Few natural events have left such a lasting impression on North Georgia than the Blizzard of ‘93. The snowstorm that dumped more than a foot of snow in the span of a few hours impacted virtually everyone and everything in Polk County.
Sunday, March 12, marks the 30th anniversary of “The Storm of the Century” that paralyzed much of the southeast, leading to fallen trees, massive power outages, impassable roads and a bit of survival instinct for many.
Reports at the time in the Rome News-Tribune had Polk County receiving 16-18 inches of snow during the storm system, which came through in the overnight hours of Friday March 12, 1993.
Then Cedartown Police Chief John Dean called the situation “a mess.”
Public safety agencies in the county were forced to use employees’ personal vehicles equipped with four-wheel drive to answer calls as police cars, even with chains on the tires, were unable to travel in the deep snow.
Polk County was scheduled to have an election on the following Tuesday that included a SPLOST referendum. That was postponed until June, where voters approved the one-cent sales tax.
The blizzard was the second part of a one-two punch for Polk County as it occurred less than a month after a tornado had swept through the area, causing millions of dollars in damages and leaving many homeless or out of work.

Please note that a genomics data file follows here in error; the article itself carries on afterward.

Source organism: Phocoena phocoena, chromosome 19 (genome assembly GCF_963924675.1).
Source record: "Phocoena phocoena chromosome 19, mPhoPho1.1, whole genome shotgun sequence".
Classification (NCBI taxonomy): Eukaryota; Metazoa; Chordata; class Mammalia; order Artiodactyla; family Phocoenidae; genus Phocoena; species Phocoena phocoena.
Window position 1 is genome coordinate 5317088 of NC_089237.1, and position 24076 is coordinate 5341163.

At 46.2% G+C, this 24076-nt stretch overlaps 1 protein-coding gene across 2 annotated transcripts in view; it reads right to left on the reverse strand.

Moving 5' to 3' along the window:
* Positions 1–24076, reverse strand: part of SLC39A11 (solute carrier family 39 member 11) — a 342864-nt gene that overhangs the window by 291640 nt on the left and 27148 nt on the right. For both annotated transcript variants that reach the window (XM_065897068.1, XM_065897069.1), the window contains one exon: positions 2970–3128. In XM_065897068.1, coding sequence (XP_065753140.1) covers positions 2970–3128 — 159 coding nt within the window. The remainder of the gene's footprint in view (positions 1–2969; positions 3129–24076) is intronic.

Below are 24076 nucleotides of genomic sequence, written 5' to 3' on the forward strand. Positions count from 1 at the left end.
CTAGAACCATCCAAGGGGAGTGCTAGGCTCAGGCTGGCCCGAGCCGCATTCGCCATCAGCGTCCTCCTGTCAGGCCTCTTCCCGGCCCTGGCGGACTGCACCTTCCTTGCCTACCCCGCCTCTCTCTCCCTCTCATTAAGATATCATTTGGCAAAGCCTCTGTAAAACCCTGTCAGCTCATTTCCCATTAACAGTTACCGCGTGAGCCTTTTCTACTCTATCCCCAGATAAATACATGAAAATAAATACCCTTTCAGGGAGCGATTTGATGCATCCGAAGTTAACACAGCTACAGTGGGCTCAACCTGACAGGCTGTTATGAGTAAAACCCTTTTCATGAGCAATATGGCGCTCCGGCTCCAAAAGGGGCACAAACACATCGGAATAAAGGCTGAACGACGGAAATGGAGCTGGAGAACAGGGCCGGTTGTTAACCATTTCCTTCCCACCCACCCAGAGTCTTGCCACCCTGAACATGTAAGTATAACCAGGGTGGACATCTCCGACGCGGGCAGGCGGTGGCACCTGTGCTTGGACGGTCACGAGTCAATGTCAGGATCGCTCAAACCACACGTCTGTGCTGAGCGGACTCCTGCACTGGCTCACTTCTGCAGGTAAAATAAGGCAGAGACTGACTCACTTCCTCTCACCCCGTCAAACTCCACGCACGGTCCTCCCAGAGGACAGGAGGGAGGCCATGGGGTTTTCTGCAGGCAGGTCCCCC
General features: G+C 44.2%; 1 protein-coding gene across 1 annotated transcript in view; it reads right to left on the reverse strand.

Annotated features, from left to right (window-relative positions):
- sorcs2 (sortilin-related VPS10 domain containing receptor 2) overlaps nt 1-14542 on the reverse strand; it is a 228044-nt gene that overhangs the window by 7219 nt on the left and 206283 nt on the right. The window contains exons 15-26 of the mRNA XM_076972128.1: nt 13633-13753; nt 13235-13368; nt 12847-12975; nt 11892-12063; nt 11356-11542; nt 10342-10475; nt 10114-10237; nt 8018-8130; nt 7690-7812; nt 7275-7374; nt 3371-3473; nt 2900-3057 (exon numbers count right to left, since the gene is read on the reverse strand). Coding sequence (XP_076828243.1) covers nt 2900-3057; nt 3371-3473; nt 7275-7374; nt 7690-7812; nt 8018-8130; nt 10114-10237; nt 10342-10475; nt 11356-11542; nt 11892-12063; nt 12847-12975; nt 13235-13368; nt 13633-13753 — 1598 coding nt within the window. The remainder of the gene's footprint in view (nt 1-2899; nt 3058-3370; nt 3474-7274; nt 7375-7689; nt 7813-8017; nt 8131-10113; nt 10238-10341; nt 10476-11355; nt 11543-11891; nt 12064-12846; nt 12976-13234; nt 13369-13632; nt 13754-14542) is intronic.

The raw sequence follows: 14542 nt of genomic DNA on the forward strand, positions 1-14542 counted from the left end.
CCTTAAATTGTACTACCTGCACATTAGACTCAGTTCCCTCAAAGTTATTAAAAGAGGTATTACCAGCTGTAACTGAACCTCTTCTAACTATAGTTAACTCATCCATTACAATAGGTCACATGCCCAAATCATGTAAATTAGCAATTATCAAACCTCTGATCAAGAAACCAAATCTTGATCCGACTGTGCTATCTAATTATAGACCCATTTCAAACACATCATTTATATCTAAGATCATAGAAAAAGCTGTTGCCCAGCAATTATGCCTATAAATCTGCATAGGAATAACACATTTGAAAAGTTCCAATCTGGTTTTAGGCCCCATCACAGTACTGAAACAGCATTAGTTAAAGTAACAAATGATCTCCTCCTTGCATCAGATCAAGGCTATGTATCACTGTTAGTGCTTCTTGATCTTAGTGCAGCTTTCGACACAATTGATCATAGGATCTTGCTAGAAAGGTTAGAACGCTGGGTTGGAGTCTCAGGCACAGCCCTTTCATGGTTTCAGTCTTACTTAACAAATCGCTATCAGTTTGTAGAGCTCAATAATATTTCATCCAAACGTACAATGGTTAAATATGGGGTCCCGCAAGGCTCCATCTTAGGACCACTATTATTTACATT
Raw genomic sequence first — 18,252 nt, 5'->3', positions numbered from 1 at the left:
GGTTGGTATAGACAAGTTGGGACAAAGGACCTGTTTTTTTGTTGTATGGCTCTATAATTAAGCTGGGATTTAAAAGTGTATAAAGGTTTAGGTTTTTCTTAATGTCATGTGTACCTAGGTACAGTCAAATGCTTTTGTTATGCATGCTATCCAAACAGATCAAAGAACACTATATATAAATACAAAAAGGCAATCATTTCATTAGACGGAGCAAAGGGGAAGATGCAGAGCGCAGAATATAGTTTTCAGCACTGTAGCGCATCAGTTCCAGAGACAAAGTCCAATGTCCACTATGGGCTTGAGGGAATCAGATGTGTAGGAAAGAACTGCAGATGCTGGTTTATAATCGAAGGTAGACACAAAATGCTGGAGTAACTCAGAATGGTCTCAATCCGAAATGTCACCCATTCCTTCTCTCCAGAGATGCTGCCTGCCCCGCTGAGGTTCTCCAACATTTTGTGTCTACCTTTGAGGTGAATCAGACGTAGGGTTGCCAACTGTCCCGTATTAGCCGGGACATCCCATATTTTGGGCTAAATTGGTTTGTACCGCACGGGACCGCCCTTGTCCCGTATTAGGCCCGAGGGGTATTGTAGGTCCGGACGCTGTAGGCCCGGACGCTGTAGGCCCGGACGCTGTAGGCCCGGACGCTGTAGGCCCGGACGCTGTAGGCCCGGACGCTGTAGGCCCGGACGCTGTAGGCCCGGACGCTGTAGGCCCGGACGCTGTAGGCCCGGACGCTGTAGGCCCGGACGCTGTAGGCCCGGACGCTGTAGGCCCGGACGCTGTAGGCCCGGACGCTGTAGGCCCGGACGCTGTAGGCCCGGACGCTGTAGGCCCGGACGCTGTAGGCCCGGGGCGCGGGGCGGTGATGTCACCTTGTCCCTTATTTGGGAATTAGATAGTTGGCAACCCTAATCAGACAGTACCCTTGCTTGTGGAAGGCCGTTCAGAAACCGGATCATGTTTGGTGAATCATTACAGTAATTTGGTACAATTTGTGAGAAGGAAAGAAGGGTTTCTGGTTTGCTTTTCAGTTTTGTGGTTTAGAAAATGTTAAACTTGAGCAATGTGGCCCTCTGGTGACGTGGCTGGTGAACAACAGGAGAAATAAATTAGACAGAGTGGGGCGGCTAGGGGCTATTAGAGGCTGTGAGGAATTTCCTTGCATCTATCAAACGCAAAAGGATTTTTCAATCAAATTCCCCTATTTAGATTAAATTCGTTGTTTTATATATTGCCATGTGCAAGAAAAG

Brad Jones, who grew up in Cedartown and was attending the University of Georgia at the time, shared this memory:
I was in college in Athens and made a poor decision to come home to West John Hand Road for the weekend. The snow started as I pulled into Cedartown; by the next morning the power was out. My mother, Jimmie Jones, ventured out on Saturday, March 13, to check in on an elderly neighbor. We listened in on the radio that night to WRGA, the only station apparently with a generator.
Shivered all night but by Sunday afternoon learned some friends had power on College Street, venturing out to walk there for the night. By Monday morning power was back, and a Good Samaritan used his truck to create an opening at our driveway so I could get my car out onto the road. By then roads were a bit passable. Quite a sight to see snow plows on the then-new four-lane highway between Rockmart and Dallas on my way back to Athens — which only canceled class for one day!
Two weeks later during spring break I was hiking with a friend in Little River Canyon in 60-degree weather. Not soon after my mom put in a gas space heater since there was no fireplace, but it hasn’t been used since!